Lately, I’ve been thinking a lot about the story of Abraham’s servant Hagar and her son Ishmael. The harsh words exchanged by jealous Sarah and her slave, the abuse, the rejection—it was so severe at one point that Hagar ran away. She had no where to run, no person to help her, but her despair and hopelessness were so great. And though she ultimately returned to Abraham and Sarah, she was cast out a few years later, exiled with her son, left to wander in the desert with no hope, no home, and almost certain death.
Twice she was persecuted and cast aside at the hands of those who claimed fellowship with God (Genesis 16:13, 21:8-21). And in her moments of greatest desperation and agony, God revealed Himself to her—twice! “I am a God Who Sees,” El Roi. Twice He rescued her, twice He comforted her; and in the end, He made from her son a great nation.
This story has resonated with me lately because my heart has been so grieved—grieved for the people who have placed such tremendous confidence in elected leaders, grieved for the confusion and hopelessness the protestors feel, grieved by the angry hurtful words tossed back and forth. It literally hurts to watch. It hurts to watch people destroy each other out of pride or fear or despair.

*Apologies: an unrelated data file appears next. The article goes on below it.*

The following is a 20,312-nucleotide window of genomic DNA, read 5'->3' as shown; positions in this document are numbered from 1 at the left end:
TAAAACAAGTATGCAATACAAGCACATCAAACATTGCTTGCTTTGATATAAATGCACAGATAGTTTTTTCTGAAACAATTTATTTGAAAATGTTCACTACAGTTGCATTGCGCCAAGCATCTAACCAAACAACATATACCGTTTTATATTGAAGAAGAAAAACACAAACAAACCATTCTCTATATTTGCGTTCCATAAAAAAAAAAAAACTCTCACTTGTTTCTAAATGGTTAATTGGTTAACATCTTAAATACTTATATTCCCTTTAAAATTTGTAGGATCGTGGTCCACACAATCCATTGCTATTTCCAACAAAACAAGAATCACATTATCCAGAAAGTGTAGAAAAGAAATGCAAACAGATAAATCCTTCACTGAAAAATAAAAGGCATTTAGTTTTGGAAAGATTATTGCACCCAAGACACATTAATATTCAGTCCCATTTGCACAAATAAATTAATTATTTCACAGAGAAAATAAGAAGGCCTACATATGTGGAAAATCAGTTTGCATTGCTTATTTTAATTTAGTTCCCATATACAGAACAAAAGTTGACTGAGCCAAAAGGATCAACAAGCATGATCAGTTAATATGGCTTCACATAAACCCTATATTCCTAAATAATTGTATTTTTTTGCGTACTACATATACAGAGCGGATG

On one hand, I see people celebrating as though a messiah had come. I’ve heard claims that range from “everything will be set right” to “God will protect our land now.” As if a human of any caliber could set our world or our nation right. As if God were somehow obligated to overlook the atrocities committed in our land simply because of one election. As if somehow we’ve narrowly escaped His judgement. As if somehow the need to continue to call out for His mercy had passed because He’d already given it.
On the other hand, I see people hurt and despairing over rejection, exchanges of harsh words, abusive treatment, and fear of what may come to pass. In utter agony, they project what will occur with no thought for a God who works in the affairs of men, anticipating utter destruction without considering a God who loves sinful men enough to give His own life, a God who judges and destroys nations for disregarding the poor and hurting the helpless, a God who is concerned—a God who hears, a God who sees. And while there are always those who eagerly wait for an opportunity to be hurtful and evil, El Roi is not blind or powerless.
Let’s not forget that one individual cannot and should not be the source of either our hope or our despair. My Christian friends, see the window of opportunity in our land for God’s hope to shine in darkness. Let’s stop focusing on a person and continue to call out to God for mercy. Let’s stop criticizing the despair and offer hope. Let’s begin pointing to God’s light and truth and character. Let’s choose to be the eyes and ears of El Roi, the God who sees and loves!
“Why are you cast down, O my soul, and why are you in turmoil within me? Hope in God: for I shall again praise him, my salvation and my God.”